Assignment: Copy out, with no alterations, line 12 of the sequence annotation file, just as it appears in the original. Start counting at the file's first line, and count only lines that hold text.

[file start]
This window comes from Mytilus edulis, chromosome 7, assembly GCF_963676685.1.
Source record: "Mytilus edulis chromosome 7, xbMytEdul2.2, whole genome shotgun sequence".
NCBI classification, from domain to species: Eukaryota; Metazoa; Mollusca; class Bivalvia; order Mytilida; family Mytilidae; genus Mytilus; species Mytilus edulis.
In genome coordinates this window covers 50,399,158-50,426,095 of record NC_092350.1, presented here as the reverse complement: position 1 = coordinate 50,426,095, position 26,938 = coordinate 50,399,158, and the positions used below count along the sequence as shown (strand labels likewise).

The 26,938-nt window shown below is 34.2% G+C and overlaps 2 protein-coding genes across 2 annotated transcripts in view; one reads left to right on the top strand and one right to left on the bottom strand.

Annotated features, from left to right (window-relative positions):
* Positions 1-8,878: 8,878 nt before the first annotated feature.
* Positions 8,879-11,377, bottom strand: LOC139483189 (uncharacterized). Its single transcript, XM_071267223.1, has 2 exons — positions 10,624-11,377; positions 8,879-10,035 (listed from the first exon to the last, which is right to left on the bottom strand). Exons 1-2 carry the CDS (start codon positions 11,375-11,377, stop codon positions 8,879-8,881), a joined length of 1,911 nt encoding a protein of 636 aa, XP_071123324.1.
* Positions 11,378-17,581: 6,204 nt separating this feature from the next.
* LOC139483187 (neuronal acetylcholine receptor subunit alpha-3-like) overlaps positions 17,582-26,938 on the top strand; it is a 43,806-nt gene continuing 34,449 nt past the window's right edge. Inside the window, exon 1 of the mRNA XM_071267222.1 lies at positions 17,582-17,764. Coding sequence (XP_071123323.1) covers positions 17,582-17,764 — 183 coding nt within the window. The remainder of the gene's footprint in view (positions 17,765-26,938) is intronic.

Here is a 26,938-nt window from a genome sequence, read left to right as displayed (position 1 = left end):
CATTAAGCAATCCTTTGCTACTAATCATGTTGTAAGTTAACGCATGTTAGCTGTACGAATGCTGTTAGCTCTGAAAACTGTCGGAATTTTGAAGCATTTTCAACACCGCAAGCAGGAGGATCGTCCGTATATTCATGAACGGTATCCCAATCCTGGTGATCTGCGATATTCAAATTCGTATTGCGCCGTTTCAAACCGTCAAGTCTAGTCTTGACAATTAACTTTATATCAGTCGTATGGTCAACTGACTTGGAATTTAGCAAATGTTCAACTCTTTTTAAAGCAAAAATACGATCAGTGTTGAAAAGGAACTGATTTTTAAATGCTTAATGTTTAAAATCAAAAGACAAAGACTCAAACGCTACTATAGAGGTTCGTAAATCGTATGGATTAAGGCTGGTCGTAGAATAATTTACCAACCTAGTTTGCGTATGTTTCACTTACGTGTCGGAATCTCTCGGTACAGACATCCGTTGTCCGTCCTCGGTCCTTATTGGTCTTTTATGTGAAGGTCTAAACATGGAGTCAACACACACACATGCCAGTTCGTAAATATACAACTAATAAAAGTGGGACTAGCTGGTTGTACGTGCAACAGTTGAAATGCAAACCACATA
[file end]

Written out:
CATTAAGCAATCCTTTGCTACTAATCATGTTGTAAGTTAACGCATGTTAGCTGTACGAATGCTGTTAGCTCTGAAAACTGTCGGAATTTTGAAGCATTTTCAACACCGCAAGCAGGAGGATCGTCCGTATATTCATGAACGGTATCCCAATCCTGGTGATCTGCGATATTCAAATTCGTATTGCGCCGTTTCAAACCGTCAAGTCTAGTCTTGACAATTAACTTTATATCAGTCGTATGGTCAACTGACTTGGAATTTAGCAAATGTTCAACTCTTTTTAAAGCAAAAATACGATCAGTGTTGAAAAGGAACTGATTTTTAAATGCTTAATGTTTAAAATCAAAAGACAAAGACTCAAACGCTACTATAGAGGTTCGTAAATCGTATGGATTAAGGCTGGTCGTAGAATAATTTACCAACCTAGTTTGCGTATGTTTCACTTACGTGTCGGAATCTCTCGGTACAGACATCCGTTGTCCGTCCTCGGTCCTTATTGGTCTTTTATGTGAAGGTCTAAACATGGAGTCAACACACACACATGCCAGTTCGTAAATATACAACTAATAAAAGTGGGACTAGCTGGTTGTACGTGCAACAGTTGAAATGCAAACCACATA